A blown fuse can be the reason your air conditioning system isn’t responding. A fuse will actually blow as a safety measure, this happens to protect against further damage to your AC unit.
Fuses can blow for a variety of reasons, but one of the most common causes of a blown fuse is when your air conditioning system gets too hot. This often happens when an AC unit is left running for a very long period of time in very hot conditions.
However, this isn’t the only reason for a fuse blowing. A faulty condenser fan, dirty filter, loose electrical connections or a leak can all also be the reasons behind the blown fuse.
Replacing a fuse can be technical as the right fuse needs to be selected and installed properly. Plus, if there’s a bigger reason behind why your fuse blew, then the same thing will happen again.
A fuse blow can be a helpful warning sign of a bigger problem before serious damage is done. For this reason, it’s best to call a technician to identify the source of the problem and replace the fuse.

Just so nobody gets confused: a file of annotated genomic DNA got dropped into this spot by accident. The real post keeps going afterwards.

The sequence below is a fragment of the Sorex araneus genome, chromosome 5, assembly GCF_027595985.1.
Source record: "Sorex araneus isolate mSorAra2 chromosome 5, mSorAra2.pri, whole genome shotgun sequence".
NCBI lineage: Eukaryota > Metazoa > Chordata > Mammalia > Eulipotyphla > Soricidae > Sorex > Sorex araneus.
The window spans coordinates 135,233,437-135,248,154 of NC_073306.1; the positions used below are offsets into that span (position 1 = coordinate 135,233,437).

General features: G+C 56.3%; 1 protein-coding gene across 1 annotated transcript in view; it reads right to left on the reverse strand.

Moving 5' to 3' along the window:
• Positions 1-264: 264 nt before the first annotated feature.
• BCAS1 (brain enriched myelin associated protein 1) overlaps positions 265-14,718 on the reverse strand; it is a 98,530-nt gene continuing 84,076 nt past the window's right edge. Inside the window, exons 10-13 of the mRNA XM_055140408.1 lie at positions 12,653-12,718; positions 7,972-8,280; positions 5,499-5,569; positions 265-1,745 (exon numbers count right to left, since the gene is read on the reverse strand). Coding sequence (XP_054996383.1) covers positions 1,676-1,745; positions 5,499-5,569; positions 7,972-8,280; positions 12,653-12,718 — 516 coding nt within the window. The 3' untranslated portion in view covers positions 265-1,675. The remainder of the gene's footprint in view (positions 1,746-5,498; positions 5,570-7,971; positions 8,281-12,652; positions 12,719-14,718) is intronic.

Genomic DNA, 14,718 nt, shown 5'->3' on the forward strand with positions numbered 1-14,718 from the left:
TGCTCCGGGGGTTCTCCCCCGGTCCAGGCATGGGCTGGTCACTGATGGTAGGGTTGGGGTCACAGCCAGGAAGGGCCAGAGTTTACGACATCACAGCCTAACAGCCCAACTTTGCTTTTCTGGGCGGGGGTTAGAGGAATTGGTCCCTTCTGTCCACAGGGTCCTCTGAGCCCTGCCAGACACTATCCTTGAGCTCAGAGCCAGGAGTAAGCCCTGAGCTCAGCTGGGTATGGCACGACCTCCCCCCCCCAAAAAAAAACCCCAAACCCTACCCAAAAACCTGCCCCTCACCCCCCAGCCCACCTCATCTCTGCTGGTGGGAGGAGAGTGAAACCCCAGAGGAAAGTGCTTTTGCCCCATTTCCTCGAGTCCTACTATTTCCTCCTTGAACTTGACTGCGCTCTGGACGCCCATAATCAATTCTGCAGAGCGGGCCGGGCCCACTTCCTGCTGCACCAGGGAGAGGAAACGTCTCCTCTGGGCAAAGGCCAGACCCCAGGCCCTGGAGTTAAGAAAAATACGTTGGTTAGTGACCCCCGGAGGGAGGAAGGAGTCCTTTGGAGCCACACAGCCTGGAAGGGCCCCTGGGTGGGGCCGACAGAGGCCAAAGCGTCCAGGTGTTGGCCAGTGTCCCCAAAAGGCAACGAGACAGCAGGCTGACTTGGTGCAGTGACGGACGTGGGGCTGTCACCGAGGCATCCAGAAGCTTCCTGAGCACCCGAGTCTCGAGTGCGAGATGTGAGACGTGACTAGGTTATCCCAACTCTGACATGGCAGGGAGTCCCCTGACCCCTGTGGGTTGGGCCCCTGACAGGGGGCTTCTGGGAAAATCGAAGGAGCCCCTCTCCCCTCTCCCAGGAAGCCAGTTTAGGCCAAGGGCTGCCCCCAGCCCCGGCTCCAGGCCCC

Most modern AC units should have a red reset button located somewhere on the unit. To quickly find out where this button is located, consult your manual.
If your unit doesn't have a reset button, you can also trigger a manual reset. Do this by following these simple steps:
A blown fuse is a common cause behind a non-responsive air conditioner. However, a fuse that has blown is usually a symptom of a bigger problem.
It's important to get to the root of the problem and find out why the fuse blew in the first place so that you can identify what needs to be repaired.
Unfortunately, a fuse that has blown could indicate a number of different problems, from a faulty condenser fan to loose electrical connections and more.
If you are still having issues - it's time to call in the experts. Our Brisbane-based air conditioning repairs team are on hand to give you the assistance you need. Call us on 07 3283 5566 or fill out a quick quote to get your air conditioner back up and running!
Check out our other guides on common problems below: